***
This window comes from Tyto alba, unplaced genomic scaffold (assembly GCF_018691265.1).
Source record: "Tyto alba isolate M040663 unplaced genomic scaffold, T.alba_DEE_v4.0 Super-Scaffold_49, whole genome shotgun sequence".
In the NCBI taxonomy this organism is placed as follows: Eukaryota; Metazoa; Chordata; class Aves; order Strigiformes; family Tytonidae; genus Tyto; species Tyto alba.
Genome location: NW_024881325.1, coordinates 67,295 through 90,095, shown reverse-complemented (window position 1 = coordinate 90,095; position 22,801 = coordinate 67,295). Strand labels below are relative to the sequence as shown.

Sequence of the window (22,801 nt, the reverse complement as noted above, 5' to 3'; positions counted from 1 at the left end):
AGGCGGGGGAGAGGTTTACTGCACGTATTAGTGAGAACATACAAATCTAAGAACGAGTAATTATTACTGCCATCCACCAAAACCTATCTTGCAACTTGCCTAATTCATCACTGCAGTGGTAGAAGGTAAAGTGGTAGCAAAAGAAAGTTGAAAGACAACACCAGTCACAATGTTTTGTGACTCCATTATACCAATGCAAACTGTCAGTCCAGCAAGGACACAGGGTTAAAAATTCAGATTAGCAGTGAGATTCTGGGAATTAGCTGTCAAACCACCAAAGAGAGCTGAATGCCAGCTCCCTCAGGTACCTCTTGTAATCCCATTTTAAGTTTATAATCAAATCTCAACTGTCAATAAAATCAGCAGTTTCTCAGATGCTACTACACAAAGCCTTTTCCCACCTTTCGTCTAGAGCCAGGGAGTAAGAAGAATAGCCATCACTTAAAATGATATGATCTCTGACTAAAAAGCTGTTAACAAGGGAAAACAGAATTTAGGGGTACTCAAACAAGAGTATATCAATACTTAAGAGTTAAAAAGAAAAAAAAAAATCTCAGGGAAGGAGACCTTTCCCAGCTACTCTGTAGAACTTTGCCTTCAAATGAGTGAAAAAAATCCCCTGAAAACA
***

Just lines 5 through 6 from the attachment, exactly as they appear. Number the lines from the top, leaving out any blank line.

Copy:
Sequence of the window (22,801 nt, the reverse complement as noted above, 5' to 3'; positions counted from 1 at the left end):
AGGCGGGGGAGAGGTTTACTGCACGTATTAGTGAGAACATACAAATCTAAGAACGAGTAATTATTACTGCCATCCACCAAAACCTATCTTGCAACTTGCCTAATTCATCACTGCAGTGGTAGAAGGTAAAGTGGTAGCAAAAGAAAGTTGAAAGACAACACCAGTCACAATGTTTTGTGACTCCATTATACCAATGCAAACTGTCAGTCCAGCAAGGACACAGGGTTAAAAATTCAGATTAGCAGTGAGATTCTGGGAATTAGCTGTCAAACCACCAAAGAGAGCTGAATGCCAGCTCCCTCAGGTACCTCTTGTAATCCCATTTTAAGTTTATAATCAAATCTCAACTGTCAATAAAATCAGCAGTTTCTCAGATGCTACTACACAAAGCCTTTTCCCACCTTTCGTCTAGAGCCAGGGAGTAAGAAGAATAGCCATCACTTAAAATGATATGATCTCTGACTAAAAAGCTGTTAACAAGGGAAAACAGAATTTAGGGGTACTCAAACAAGAGTATATCAATACTTAAGAGTTAAAAAGAAAAAAAAAAATCTCAGGGAAGGAGACCTTTCCCAGCTACTCTGTAGAACTTTGCCTTCAAATGAGTGAAAAAAATCCCCTGAAAACA